The woman wanted by the Taliban, Nilofar Ayoubi!
Nilofar Ayoubi is one of thousands of women who have built a prosperous and prosperous life for themselves in Afghanistan.
But with the capture of Kabul by the Taliban, their freedom and lives are now in jeopardy.
Ayoubi, a 28-year-old business entrepreneur, helped smuggle young women who worked in her fashion house from their homes to a safe place as the Taliban began building their own blacklist of women.
On Wednesday, Nilofar Ayoubi knew her name was on the Taliban list. She had heard the Taliban going door to door through neighborhoods trying to find women like her. The women on the list were journalists, politicians, pilots, business entrepreneurs, and what they had in common was that they had years of talking about the rights of Afghan women loudly and persistently.
Although the United States has long insisted that the rights of Afghan women would be a cornerstone of any peace deal with the Taliban, that promise now stands in doubt. As the Taliban carry out their orders in the capital, Ayoubi and other women's rights lawyers are left to fend for themselves.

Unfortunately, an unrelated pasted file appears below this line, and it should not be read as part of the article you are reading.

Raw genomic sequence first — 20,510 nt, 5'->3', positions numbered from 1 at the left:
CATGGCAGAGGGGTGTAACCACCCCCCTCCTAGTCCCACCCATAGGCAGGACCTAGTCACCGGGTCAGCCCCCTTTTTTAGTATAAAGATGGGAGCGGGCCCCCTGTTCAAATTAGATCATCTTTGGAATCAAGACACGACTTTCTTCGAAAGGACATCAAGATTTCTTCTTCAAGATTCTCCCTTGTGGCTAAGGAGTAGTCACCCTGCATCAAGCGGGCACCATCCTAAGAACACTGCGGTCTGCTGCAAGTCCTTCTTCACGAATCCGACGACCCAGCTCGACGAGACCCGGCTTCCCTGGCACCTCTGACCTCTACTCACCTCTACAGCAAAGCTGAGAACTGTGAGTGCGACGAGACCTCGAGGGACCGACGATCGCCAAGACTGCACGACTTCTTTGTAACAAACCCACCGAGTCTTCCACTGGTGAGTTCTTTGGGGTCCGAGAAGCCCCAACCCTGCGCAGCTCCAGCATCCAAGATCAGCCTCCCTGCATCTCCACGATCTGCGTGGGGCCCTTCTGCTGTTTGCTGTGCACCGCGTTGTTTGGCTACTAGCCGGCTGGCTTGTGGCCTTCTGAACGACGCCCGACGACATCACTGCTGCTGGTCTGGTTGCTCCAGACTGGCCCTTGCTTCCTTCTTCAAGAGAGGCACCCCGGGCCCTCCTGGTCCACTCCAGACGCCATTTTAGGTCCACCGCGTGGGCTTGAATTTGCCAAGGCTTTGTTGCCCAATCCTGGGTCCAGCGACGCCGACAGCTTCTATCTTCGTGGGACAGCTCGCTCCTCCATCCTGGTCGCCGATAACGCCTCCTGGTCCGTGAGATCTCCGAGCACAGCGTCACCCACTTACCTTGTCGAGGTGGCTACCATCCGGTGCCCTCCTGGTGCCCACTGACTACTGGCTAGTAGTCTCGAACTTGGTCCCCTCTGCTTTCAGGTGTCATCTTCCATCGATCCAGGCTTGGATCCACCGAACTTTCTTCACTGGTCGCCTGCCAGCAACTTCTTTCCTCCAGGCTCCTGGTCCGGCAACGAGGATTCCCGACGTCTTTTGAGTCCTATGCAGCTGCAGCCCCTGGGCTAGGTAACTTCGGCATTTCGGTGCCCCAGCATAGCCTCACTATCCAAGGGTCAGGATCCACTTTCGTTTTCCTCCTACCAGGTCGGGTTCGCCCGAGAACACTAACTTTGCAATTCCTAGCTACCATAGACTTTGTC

Women like Ayoubi are left trying to find a way out for their families. Some have gone abroad, but for others on the Taliban list, seeking safety is like walking on a rope where a single wrong step can mean death.
For Ayoubi, one of the first and youngest women in Afghanistan to set up her own furniture company, the bad news was relentless. Her network of activist friends and colleagues constantly showed each other's location in places where the Taliban had set up checkpoints.
Seventy-two hours after the fall of Kabul, she received the news that her home and offices had been attacked four times by gunmen who had asked staff and neighbors about the whereabouts of her family.